Dried distillers grains with solubles (DDGS) are the dried remains of the production of ethanol from corn by fermentation and typically is sold as a high protein livestock feed that increases efficiency and lowers the risk of subacute acidosis in beef cattle (link to Wikipedia page).
The way in which antibiotics end up in DDGS is during the fermentation of corn for ethanol production when a mixture of antibiotics is added to prevent the growth of bacteria that overgrows the yeast, and, thus, reduces the amount of ethanol produced. But, the U.S. FDA regulates drugs and ingredients used in animal feed production (link to USFDA page), and has raised concern about the amount of antibiotics in DDGS.
By the way, distillers grain (DG) is not only the second largest category of processed feed in the U.S., but also nearly 25% of U.S. DGs are exported to countries, such as China, Mexico, and Canada.
Application Note 1055, Determination of Virginiamycin, Erythromycin, and Penicillin in Dried Distillers Grains with Solubles (link to downloadable PDF) describes an HPLC method with charged aerosol detection developed in our Sunnyvale Applications Lab in California for determining the four most commonly used antibiotics in ethanol fermentation–virginiamycin (two forms), erythromycin, and penicillin–at low concentrations in DDGS.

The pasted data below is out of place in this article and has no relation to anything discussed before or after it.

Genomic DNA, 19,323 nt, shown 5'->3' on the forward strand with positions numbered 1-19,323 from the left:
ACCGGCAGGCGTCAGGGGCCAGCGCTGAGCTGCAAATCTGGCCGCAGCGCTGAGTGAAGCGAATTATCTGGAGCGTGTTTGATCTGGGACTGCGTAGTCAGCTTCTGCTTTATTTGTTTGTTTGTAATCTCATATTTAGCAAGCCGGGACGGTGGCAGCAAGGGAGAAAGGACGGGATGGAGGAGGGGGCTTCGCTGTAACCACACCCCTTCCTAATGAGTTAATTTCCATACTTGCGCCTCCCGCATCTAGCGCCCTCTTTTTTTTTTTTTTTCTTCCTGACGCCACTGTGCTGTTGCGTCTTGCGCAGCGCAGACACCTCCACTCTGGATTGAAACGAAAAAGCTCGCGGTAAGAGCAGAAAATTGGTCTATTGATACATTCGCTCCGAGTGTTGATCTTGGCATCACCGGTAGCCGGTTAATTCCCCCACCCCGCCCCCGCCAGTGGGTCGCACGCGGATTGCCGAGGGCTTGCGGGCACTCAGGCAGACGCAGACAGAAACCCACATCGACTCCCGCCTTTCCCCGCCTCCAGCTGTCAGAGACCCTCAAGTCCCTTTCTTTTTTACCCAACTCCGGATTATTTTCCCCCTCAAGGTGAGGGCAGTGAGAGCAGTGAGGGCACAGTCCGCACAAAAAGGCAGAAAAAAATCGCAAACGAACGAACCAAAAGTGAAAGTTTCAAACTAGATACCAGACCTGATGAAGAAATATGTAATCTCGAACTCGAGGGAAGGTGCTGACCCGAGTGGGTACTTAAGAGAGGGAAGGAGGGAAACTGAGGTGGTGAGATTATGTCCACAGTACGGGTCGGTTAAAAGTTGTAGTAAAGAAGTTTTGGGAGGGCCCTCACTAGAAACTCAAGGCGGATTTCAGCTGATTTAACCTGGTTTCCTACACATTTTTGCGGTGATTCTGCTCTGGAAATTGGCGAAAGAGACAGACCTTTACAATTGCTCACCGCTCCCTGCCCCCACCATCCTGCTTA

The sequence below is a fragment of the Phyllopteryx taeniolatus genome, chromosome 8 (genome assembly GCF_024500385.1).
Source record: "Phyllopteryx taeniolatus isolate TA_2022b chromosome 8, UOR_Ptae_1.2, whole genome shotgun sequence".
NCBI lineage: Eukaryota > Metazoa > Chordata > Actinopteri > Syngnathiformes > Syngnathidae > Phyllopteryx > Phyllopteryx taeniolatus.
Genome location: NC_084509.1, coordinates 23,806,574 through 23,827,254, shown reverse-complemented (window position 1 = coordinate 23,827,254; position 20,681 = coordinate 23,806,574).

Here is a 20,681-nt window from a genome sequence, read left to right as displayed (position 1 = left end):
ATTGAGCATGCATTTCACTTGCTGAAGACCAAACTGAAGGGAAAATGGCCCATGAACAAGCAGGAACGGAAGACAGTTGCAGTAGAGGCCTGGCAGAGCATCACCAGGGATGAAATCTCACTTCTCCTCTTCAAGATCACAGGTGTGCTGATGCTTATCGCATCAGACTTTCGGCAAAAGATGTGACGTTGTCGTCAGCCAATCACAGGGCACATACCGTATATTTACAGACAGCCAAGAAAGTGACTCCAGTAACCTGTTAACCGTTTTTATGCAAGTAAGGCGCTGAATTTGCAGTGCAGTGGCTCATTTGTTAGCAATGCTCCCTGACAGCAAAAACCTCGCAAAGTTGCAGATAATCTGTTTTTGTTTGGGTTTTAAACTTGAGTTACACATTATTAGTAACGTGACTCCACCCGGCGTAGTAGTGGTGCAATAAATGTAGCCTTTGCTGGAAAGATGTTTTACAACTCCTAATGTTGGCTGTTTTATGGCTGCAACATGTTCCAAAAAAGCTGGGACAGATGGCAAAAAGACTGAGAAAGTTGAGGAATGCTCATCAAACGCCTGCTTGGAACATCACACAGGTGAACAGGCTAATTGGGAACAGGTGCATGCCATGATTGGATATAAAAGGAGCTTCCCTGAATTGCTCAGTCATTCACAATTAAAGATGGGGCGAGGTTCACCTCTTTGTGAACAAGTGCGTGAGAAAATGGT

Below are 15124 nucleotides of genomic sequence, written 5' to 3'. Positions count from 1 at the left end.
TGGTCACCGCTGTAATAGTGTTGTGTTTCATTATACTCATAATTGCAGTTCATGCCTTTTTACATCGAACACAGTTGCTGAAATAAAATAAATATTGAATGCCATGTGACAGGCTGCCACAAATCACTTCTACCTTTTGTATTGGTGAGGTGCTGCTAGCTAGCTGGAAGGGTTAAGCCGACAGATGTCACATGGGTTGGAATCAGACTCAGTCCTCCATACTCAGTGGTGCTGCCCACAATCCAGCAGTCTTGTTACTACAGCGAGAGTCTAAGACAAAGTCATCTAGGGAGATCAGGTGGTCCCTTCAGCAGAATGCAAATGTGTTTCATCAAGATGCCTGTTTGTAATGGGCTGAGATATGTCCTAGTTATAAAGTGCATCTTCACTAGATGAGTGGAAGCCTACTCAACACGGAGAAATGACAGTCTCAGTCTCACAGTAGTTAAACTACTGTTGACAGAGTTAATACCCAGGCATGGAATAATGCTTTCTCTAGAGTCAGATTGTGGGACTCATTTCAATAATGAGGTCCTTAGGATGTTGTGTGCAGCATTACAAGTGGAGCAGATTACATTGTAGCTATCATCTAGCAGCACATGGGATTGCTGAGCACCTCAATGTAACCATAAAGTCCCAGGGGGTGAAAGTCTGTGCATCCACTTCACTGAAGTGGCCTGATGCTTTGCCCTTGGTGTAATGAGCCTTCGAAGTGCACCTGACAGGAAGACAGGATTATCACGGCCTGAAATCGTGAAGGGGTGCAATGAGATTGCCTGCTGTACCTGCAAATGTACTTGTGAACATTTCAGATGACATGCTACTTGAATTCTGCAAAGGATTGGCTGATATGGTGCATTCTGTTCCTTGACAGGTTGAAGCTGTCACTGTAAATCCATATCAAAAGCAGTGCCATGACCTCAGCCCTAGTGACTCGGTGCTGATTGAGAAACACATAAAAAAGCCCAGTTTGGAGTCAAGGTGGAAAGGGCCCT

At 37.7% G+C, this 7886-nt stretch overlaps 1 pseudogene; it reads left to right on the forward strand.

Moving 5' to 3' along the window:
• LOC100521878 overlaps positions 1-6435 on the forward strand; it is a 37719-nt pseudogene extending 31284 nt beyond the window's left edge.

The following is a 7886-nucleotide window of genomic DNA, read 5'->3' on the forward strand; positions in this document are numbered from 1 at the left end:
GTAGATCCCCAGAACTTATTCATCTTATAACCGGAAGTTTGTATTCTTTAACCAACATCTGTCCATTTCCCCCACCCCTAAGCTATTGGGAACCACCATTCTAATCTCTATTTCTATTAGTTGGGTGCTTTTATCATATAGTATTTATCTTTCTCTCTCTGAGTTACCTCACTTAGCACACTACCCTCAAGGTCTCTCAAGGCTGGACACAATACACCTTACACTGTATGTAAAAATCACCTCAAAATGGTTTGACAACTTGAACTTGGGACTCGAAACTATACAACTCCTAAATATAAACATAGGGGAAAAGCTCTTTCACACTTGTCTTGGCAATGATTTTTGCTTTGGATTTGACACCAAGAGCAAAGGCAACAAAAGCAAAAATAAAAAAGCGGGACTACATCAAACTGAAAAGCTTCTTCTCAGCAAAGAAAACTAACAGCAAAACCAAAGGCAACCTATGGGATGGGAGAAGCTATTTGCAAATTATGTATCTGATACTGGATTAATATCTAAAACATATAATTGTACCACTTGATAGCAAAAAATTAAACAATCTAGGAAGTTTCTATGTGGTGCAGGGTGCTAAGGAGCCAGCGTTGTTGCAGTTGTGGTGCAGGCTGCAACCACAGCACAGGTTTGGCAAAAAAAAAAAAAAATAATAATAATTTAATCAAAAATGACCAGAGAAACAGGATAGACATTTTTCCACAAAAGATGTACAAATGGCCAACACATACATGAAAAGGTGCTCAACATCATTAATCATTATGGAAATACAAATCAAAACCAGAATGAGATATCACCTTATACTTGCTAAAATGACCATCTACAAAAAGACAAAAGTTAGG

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This is a challenging analytical problem as these four antibiotics are very chemically different, making separation a challenge, and lack good chromophores, making detection a challenge. The additional challenge is that these three compounds are in a complex sample matrix.
The method includes multi-step sample preparation for the DDGS, followed by separation of the four antibiotics on one of our HPLC protein and peptide columns (Thermo Scientific Acclaim 300 C18 column) using a volatile mobile phase. They were then detected using our latest charged aerosol detector (Corona ultra RS Charged Aerosol Detector). Our rapid separation HPLC system (Thermo Scientific Dionex UltiMate 3000 RSLC system) was used in the experiment. All four antibiotics were separated within 15 mins with the column cleanup and equilibration taking an additional 10 mins.
The method is easily reproducible and should be of interest to ethanol producers, companies that purchase DDGS from ethanol producers, animal feed companies, and regulatory bodies interested in assessing the antibiotic content of DDGS.
Let us know if you have any questions on this application; we look forward to hearing from you!